View single post by PvtClewell
 Posted: Mon Jul 30th, 2007 01:34 am
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Joined: Wed Jun 13th, 2007
Location: North Carolina USA
Posts: 420

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Thanks Ole, but Sears did all the work.

I guess what I don't get is why Hill orders the heavy reconnaisance despite Pettigrew giving him reports the day before of seeing Union cavalry in town. Heth, Hill, et al, didn't believe the reports. Maybe that's what prompts the move toward Gettysburg. But I have to fiigure if there's cavarly around, it's a good bet it's not militia. And if it is cavalry, it's probably the AofP.

I read somewhere (don't ask me where. I'm really overextended on my sources right now) that Lee was really surprised by reports (earlier from Henry Thomas Harrison, the spy, and later, Pettigrew) that the AofP was across the Potomac. I know Stuart's off on a glory ride, but Lee still has cavalry with Grumble Jones, Albert Jenkins, John Imboden and Beverly Robertson. Why they aren't used properly in Stuart's absence is beyond me.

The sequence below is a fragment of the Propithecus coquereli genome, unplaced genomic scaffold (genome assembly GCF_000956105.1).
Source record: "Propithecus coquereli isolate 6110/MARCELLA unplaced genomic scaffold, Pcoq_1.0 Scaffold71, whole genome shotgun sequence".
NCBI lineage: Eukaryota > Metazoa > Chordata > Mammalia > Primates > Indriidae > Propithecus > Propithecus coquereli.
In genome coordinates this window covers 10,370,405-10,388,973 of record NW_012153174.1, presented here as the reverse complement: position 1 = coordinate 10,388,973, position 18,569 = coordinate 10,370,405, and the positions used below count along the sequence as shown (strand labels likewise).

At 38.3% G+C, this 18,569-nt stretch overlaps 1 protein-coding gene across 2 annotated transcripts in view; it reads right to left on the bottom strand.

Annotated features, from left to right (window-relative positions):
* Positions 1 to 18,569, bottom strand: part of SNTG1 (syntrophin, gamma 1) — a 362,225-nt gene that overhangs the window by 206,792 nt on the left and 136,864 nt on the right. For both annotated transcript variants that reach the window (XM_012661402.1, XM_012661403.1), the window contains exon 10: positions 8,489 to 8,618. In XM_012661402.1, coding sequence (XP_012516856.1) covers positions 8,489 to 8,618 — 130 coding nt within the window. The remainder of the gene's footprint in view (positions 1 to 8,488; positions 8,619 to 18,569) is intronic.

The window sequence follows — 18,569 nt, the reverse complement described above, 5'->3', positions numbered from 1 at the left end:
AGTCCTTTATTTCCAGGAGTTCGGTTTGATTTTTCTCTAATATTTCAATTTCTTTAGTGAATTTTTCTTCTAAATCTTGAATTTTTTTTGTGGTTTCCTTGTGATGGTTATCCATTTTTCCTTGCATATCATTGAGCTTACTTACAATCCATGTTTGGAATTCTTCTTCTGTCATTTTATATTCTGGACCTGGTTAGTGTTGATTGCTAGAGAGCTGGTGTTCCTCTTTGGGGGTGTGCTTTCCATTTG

I also read that when Meade took over command of the AofP on June 28, he put wheels on a historically slow-moving army, which is one reason Lee was surprised by the Union's presence. A good case in point is Sedgewick's 6th Corps, which moved 35 miles in 19 hours to reach the field by the evening of July 2. Wow. That's Jackson-like and truly a feat of arms. The 6th Corps, according to Sears, was huge and represented one-fifth of Meade's total available infantry, so it's arrival on the field when it did was critical.

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